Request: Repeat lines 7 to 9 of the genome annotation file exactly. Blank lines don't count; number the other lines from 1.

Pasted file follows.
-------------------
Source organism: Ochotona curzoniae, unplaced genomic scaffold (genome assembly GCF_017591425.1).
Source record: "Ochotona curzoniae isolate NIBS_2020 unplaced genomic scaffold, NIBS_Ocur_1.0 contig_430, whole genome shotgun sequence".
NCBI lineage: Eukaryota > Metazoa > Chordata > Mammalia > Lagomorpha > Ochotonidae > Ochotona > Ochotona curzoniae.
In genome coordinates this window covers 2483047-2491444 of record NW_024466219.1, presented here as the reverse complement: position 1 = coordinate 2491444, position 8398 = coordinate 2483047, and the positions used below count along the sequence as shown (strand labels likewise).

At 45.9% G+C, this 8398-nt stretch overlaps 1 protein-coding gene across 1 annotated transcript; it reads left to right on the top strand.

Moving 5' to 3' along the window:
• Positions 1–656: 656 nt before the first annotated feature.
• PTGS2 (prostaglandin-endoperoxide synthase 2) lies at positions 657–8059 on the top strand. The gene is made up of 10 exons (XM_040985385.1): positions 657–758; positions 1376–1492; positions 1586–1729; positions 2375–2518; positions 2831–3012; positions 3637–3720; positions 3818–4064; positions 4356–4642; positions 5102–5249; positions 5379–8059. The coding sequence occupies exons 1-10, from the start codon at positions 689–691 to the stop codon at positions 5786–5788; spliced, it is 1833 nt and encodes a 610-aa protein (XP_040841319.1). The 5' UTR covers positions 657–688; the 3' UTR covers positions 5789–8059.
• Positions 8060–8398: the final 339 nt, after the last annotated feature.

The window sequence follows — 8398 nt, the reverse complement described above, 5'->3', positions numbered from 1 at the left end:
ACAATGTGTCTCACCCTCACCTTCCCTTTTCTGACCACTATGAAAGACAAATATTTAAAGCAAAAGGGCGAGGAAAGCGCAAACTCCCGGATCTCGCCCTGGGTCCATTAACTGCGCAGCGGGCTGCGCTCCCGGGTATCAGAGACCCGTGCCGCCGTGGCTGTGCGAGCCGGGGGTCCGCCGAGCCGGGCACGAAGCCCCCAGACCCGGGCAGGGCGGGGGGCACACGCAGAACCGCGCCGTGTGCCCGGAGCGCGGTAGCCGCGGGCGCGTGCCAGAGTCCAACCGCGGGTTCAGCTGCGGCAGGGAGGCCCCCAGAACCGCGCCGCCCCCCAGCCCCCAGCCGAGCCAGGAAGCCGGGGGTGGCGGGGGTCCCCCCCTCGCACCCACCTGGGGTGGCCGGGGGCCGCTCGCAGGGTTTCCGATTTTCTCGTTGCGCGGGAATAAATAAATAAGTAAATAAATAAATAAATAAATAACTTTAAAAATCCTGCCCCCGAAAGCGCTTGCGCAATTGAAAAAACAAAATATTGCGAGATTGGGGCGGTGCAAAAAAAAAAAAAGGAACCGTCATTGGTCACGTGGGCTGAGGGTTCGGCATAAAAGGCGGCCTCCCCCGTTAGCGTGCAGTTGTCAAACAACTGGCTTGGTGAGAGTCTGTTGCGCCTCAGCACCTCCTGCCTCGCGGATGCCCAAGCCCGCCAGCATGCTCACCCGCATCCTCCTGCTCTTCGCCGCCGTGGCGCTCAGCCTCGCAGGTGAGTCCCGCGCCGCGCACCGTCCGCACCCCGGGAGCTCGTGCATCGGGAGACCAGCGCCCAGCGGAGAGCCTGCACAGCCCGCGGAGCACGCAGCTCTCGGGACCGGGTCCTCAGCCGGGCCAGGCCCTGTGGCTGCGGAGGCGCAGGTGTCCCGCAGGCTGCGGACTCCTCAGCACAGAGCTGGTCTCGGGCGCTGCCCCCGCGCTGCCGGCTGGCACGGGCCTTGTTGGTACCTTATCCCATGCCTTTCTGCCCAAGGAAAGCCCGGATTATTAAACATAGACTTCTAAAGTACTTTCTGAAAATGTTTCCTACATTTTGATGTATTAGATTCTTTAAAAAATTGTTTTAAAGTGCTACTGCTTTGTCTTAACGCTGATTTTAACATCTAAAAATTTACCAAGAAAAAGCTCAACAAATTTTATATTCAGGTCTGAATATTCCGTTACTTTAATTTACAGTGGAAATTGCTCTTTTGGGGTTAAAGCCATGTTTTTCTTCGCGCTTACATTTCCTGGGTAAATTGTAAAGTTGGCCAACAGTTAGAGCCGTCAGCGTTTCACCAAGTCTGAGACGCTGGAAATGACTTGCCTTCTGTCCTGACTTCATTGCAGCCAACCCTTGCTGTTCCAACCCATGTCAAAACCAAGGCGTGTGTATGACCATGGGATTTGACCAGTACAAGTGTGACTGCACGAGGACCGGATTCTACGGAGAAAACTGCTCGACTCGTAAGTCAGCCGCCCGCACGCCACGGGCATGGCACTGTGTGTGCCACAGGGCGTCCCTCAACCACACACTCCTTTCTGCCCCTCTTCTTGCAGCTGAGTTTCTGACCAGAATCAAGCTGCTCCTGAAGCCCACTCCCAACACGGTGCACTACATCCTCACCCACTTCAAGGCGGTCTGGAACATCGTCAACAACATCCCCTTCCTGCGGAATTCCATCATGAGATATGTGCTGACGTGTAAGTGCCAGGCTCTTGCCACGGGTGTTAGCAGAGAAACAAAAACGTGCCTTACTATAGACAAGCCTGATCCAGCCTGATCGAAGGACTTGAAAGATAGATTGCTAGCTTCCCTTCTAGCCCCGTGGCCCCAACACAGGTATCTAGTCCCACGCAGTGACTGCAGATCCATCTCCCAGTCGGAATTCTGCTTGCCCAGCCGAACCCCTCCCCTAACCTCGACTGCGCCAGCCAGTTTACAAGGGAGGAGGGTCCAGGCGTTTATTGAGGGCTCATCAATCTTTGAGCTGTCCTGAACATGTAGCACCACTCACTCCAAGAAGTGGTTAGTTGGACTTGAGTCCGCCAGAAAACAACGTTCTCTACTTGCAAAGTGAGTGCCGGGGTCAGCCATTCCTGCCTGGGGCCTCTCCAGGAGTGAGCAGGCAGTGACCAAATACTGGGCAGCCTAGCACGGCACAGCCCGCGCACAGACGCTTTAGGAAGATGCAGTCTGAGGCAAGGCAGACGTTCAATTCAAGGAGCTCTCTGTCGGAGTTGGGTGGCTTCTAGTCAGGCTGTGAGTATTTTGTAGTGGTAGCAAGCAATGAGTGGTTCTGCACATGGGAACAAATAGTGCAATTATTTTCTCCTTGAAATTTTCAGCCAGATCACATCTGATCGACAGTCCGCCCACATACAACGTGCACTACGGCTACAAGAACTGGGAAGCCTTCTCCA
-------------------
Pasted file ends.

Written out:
• Positions 1–656: 656 nt before the first annotated feature.
• PTGS2 (prostaglandin-endoperoxide synthase 2) lies at positions 657–8059 on the top strand. The gene is made up of 10 exons (XM_040985385.1): positions 657–758; positions 1376–1492; positions 1586–1729; positions 2375–2518; positions 2831–3012; positions 3637–3720; positions 3818–4064; positions 4356–4642; positions 5102–5249; positions 5379–8059. The coding sequence occupies exons 1-10, from the start codon at positions 689–691 to the stop codon at positions 5786–5788; spliced, it is 1833 nt and encodes a 610-aa protein (XP_040841319.1). The 5' UTR covers positions 657–688; the 3' UTR covers positions 5789–8059.
• Positions 8060–8398: the final 339 nt, after the last annotated feature.